We need to phase out all the products that destroy the planet like vehicles with ICE and fossil burning power plants. Today we finally have affordable and sustainable alternatives that scale to replace fossils. We just need to speed this transition up with sustainability mandates.

Below is a link to a story that shows that wind power costs in the USD now is down to 3 cents per kwh on average for US wind power. It is less than coal, gas or nuclear. And it still falls.


For cities fuel cell buses would be preferable, as they filter the air, with one bus able to take out the particulates from around 50 diesel cars according to Hyundai, so in cities could actively clean the air, not just not contribute themselves as BEVs would.

Costs are the thing though, and BYD makes BEV buses by the thousand.

A recent order for 300 FCEV buses from a city in China is encouraging that the costs are getting to an acceptable level though, and I will follow the London trials with interest.


FCEV becomes practical when you require 2000 kWh like the Nikola Motors truck has planned. This is beyond today's BEV technology, though it is attainable in a range extended FCEV. The real limitation for FCEV will always be infrastructure and Nikola Motors has a plan (less than 400 H2 refueling sites would be required for the USA).
Intercity FCEV Buses would also be an option. A 120 mph, autonomous bus traveling in special highway lanes could be an alternative to rapid rail.



I attach a link to your comments post in reference to Hyundai's claim.

I thought that air filtration would be the likely explanation.

Mr Adams of the 'Adams Family' TV show made his fortune trading 'lint and dust'

He'd be 'turning in his grave at the possibilities.

The Lurking Jerk

In large diesel vehicles the up front costs of the after treatment systems are quite manageable. Large diesel vehicles can be affordably and cost a lot less than FCV.
So.... this ban is pointless. And I have nothing against FCV or BEV vehicles.

The Lurking Jerk

(affordably cleaned up, sorry)

Dr. Strange Love

Lurking Jerk. It is pointless. Modern PFs with SCR and Urea are clean. My wife drives one of those new '16 Jeeps with the V6 diesel and SCR/Urea. I can't smell or see anything coming from the exhaust. Now my older diesel work trucks and equipment are another story.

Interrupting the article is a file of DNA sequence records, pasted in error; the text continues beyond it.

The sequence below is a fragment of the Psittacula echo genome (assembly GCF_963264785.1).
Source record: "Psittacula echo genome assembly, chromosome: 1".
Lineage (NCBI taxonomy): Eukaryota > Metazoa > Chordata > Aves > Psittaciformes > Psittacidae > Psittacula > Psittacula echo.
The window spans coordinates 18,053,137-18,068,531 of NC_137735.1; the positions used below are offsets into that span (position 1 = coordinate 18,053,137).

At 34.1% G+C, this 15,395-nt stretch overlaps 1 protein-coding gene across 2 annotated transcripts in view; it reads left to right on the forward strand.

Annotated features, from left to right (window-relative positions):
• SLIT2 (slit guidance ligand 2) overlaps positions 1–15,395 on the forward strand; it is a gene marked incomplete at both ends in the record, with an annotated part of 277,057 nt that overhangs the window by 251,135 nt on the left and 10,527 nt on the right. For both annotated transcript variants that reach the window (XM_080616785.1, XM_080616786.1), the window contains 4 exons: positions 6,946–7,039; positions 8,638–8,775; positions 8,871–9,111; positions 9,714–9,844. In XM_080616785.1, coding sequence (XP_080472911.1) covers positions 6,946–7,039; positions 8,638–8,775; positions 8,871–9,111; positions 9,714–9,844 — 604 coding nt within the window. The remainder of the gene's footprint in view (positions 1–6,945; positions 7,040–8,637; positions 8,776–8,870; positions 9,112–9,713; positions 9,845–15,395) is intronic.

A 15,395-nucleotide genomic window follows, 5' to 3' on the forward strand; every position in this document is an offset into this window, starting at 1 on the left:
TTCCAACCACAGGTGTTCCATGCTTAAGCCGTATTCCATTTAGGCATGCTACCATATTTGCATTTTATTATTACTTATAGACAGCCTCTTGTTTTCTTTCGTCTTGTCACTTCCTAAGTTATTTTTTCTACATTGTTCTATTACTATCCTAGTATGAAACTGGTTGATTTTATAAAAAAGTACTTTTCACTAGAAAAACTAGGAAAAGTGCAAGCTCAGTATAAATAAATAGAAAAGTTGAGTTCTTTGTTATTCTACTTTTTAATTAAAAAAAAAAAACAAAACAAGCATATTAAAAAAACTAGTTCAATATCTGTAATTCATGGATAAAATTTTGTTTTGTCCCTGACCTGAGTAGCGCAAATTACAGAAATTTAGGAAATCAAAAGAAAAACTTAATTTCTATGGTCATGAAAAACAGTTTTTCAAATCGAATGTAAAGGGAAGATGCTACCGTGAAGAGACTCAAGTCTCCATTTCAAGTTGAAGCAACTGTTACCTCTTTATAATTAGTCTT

London gets inversions which led to the 1950s air emergency when coal was being burned in vast quantities. They can use all the clean air vehicles they can get.

Dr. Strange Love

Perhaps they should ban all personal LDVs. Implement overhead cable cars. Sounds like a crisis given the air above does not cooperate.


Agree with some of the previous comments. This ban is nothing more than silly antics by clueless politicians.

Residential wood burning is the largest single source of PM2.5 in London by far (


"Lurking Jerk. It is pointless. Modern PFs with SCR and Urea are clean. My wife drives one of those new '16 Jeeps with the V6 diesel and SCR/Urea. I can't smell or see anything coming from the exhaust. Now my older diesel work trucks and equipment are another story."

No, it isn't pointless. Just because we cannot accurately measure and control ultrafine particles does not make them go away. ICE's are not clean. They are only cleaner. Today's cleanest ICE's still randomly kill people.


Electric or nat gas buses would be better than "clean" diesel, IMO.
I take what people say about clean diesel, but there are far too many diesel vehicles in European cities and the %age has to be reduced, without making hundreds of thousands of tradesmen bankrupt.
One idea I had was banning all new diesel taxis. (They can use Prius hybrids (which many already do). Existing diesel taxis would be allowed for 5-10 years as the margins on taxis are pretty tight at present where I live (Dublin).


@ davemart,

Better late than never, I would suggest that the only way a fuel cell intake can filter the emissions of even one diesel (or any other I.C.E. regardless of size) is to have the exhaust fed directly to the FC air intake. It would need to take 100% of the exhaust to remove th particles. That is never going to happen in the real world.

But hey we are all stupid - right?

If it sounds too good ........

Wonder if the Hyundai 'boss'who made the claim ( reminds me of similar S.A.A.B & Volvo claims that found them in court) was he just scamming , is a fool or being a 'boss' his underlings couldn't stump up the truth?